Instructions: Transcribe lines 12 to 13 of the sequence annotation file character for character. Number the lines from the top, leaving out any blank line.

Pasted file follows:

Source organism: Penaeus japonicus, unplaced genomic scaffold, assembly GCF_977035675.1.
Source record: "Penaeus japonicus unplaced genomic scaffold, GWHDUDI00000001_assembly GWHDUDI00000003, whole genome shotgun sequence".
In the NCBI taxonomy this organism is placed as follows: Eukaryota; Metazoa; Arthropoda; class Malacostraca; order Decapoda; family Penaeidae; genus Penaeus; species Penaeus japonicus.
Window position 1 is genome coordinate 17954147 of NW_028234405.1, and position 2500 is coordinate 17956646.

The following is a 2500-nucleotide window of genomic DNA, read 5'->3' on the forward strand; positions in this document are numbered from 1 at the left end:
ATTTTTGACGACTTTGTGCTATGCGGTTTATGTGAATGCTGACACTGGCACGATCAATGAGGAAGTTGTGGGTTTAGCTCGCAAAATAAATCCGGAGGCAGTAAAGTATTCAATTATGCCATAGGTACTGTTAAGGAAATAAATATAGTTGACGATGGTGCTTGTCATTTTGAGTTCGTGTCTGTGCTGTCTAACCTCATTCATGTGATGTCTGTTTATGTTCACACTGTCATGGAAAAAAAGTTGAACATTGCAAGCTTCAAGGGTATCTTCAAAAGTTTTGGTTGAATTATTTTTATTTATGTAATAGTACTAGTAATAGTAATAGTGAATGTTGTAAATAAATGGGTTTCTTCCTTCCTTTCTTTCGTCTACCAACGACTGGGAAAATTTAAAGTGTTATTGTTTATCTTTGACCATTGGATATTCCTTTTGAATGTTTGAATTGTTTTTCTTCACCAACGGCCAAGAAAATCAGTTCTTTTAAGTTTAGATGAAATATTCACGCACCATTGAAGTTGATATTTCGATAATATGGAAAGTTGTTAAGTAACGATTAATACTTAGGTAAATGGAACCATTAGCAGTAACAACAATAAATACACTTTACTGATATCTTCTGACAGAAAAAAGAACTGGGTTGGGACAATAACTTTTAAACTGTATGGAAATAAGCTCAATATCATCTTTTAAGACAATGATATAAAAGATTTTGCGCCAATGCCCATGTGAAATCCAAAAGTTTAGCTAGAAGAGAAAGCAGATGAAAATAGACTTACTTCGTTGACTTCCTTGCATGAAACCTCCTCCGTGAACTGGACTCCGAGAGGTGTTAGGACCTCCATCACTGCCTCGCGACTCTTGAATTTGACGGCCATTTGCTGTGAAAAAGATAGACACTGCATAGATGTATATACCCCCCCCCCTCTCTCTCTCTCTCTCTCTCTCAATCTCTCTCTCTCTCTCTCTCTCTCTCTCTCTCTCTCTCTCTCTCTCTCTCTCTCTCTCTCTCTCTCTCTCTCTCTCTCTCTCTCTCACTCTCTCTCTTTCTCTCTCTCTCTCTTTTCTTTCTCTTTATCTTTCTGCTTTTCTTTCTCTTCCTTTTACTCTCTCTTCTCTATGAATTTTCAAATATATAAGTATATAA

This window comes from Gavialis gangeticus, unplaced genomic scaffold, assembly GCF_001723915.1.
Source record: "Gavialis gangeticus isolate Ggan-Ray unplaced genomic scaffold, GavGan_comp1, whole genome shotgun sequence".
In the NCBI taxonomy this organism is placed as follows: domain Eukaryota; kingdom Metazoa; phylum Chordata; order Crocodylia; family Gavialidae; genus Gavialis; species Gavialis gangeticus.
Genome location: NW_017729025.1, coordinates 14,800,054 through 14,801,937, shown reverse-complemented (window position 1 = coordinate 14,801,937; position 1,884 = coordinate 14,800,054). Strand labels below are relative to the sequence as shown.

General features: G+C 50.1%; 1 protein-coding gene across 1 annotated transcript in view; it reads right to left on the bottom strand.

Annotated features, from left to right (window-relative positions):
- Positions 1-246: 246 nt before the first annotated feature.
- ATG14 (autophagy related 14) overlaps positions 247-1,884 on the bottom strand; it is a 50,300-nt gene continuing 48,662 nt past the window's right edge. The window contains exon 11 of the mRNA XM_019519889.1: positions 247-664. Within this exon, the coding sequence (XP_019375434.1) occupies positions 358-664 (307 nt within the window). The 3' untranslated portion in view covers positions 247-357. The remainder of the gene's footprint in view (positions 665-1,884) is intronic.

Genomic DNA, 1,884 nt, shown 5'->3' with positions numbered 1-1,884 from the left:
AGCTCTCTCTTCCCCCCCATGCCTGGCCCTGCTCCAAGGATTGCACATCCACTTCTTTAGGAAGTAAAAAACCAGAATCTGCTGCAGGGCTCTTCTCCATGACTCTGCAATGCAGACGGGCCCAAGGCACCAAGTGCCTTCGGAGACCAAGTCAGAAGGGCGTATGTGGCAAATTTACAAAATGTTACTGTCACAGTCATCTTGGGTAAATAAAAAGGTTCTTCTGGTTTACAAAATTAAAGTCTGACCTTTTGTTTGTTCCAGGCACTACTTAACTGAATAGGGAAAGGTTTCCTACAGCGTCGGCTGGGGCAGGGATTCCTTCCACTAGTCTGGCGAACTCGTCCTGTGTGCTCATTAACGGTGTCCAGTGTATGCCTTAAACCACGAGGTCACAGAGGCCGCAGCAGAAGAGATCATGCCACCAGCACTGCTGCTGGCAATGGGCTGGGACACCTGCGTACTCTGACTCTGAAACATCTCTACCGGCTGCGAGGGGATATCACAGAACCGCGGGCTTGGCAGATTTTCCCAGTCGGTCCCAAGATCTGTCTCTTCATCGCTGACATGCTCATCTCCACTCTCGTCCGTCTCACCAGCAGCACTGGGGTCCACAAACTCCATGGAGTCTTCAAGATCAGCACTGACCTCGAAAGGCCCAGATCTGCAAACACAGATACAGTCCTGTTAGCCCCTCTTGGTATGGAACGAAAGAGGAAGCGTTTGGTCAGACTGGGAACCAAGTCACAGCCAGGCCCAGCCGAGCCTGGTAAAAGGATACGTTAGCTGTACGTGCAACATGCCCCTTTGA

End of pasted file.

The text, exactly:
Annotated features, from left to right (window-relative positions):
- Positions 1-246: 246 nt before the first annotated feature.